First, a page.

A group of young apprentices at Musgrove Park Hospital have been given the official seal of approval for the care they give to patients.
The award follows an intense period of study and clinical placement the apprentices undertook at the hospital while working towards gaining the nationally recognised care certificate.
The care certificate was developed jointly by the national health training bodies Skills for Care, Health Education England and Skills for Health. It sets out the standards that health and social care workers should stick to in their day-to-day work.
It was introduced as a mandatory standard in 2015 for apprentices to ensure they gain the same skills, knowledge and behaviours to provide compassionate, safe and high quality care and support to patients.
Sallyann King, a midwifery matron at Musgrove Park Hospital, said: “We were proud to welcome seven apprentices to work at our maternity unit and it was pleasing to see how much of a positive impact they had on the way we care for mums.
“We wanted to make sure the apprentices gained a blend of skills so we rotated them through our antenatal clinic, labour ward, postnatal ward and out in the community.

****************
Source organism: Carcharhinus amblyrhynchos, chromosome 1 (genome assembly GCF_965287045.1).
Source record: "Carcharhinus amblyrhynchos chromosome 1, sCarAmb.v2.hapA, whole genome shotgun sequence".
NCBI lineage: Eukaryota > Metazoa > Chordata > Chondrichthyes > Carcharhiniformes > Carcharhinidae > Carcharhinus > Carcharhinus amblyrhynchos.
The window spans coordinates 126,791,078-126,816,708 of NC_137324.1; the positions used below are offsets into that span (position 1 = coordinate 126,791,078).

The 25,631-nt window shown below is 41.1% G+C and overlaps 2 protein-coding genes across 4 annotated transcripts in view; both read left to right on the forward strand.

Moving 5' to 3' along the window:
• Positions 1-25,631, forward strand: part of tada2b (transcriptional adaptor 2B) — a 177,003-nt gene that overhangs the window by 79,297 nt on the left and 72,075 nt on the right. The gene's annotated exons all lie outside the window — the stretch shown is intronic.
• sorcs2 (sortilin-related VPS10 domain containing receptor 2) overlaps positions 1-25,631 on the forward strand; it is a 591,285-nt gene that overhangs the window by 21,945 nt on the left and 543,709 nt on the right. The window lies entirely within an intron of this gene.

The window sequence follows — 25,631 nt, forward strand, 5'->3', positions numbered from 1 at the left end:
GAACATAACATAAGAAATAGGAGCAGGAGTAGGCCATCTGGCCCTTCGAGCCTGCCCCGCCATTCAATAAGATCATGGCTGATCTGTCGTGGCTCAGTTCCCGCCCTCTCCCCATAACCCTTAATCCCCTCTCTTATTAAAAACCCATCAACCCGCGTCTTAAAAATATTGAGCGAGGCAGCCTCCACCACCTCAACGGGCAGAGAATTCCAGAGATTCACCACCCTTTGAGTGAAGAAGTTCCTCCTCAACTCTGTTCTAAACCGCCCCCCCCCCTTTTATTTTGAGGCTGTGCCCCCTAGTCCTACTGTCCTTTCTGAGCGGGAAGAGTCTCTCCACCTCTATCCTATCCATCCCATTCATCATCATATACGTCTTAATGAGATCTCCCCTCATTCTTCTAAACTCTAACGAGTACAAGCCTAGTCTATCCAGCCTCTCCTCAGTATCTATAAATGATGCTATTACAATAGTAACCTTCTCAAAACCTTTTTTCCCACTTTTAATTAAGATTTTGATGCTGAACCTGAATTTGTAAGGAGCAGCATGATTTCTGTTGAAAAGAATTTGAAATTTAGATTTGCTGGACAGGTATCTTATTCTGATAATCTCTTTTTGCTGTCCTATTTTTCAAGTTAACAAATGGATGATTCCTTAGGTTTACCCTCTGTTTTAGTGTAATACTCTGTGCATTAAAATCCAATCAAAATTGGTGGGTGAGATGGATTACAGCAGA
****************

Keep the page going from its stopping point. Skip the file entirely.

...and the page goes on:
“They came up with a number of really good improvements that we have now adopted at the unit. For example, one apprentice developed a treasure hunt across the hospital that helped to mobilise mums after they had given birth. Another recognised that some women bring their children into the unit with them and they can often become bored. To help with this she created a series of fun activities to keep them occupied.”
Rachael Putt, sister on Montacute ward, which cares for patients who have had colorectal and urology surgery, supported two apprentices on her ward.
“We have been delighted with our apprentices,” she said.
“I originally had reservations about taking on apprentices in the difficult ward environment, but would not hesitate to do so again.
“In a few words I would describe them as extremely hard working, mature and caring young people with a clear understanding of what excellent care means.
“They have adapted with competence to a difficult working environment and I feel that the patients are safe, supported and valued under their care.”
Helen Satchell, theatre practice educator, said: "Our apprentices are integral members of our theatre teams and it was such a positive experience last year so we have taken on a second cohort this year. Many of last year’s apprentices going on to university to study either nursing or operating department practice."